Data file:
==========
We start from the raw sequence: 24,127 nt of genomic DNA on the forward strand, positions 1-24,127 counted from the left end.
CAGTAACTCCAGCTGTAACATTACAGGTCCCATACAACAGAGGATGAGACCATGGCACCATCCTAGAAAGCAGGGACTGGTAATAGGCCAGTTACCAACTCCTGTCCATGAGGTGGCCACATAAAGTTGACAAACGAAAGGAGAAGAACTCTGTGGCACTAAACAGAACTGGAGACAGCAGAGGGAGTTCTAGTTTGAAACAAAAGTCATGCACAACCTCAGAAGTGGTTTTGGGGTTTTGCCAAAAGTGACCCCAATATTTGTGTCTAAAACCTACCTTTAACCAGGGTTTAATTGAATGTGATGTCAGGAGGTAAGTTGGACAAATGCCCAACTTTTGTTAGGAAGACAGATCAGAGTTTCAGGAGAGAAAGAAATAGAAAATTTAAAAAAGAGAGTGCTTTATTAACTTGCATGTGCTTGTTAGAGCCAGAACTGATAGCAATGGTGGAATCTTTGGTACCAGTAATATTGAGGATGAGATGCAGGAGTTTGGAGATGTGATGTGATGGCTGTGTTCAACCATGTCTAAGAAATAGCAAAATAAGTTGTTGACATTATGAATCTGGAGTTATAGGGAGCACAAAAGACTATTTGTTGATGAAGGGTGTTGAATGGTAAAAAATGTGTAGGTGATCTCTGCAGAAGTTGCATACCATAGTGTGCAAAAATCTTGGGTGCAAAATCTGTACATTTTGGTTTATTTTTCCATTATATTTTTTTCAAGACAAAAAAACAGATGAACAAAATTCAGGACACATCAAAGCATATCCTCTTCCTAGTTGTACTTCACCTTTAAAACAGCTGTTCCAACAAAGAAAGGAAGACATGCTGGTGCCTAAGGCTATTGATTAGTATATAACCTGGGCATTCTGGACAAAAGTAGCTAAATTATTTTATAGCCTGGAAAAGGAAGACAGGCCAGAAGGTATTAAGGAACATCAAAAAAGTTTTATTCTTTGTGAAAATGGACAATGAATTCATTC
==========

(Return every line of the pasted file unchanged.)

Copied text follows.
We start from the raw sequence: 24,127 nt of genomic DNA on the forward strand, positions 1-24,127 counted from the left end.
CAGTAACTCCAGCTGTAACATTACAGGTCCCATACAACAGAGGATGAGACCATGGCACCATCCTAGAAAGCAGGGACTGGTAATAGGCCAGTTACCAACTCCTGTCCATGAGGTGGCCACATAAAGTTGACAAACGAAAGGAGAAGAACTCTGTGGCACTAAACAGAACTGGAGACAGCAGAGGGAGTTCTAGTTTGAAACAAAAGTCATGCACAACCTCAGAAGTGGTTTTGGGGTTTTGCCAAAAGTGACCCCAATATTTGTGTCTAAAACCTACCTTTAACCAGGGTTTAATTGAATGTGATGTCAGGAGGTAAGTTGGACAAATGCCCAACTTTTGTTAGGAAGACAGATCAGAGTTTCAGGAGAGAAAGAAATAGAAAATTTAAAAAAGAGAGTGCTTTATTAACTTGCATGTGCTTGTTAGAGCCAGAACTGATAGCAATGGTGGAATCTTTGGTACCAGTAATATTGAGGATGAGATGCAGGAGTTTGGAGATGTGATGTGATGGCTGTGTTCAACCATGTCTAAGAAATAGCAAAATAAGTTGTTGACATTATGAATCTGGAGTTATAGGGAGCACAAAAGACTATTTGTTGATGAAGGGTGTTGAATGGTAAAAAATGTGTAGGTGATCTCTGCAGAAGTTGCATACCATAGTGTGCAAAAATCTTGGGTGCAAAATCTGTACATTTTGGTTTATTTTTCCATTATATTTTTTTCAAGACAAAAAAACAGATGAACAAAATTCAGGACACATCAAAGCATATCCTCTTCCTAGTTGTACTTCACCTTTAAAACAGCTGTTCCAACAAAGAAAGGAAGACATGCTGGTGCCTAAGGCTATTGATTAGTATATAACCTGGGCATTCTGGACAAAAGTAGCTAAATTATTTTATAGCCTGGAAAAGGAAGACAGGCCAGAAGGTATTAAGGAACATCAAAAAAGTTTTATTCTTTGTGAAAATGGACAATGAATTCATTC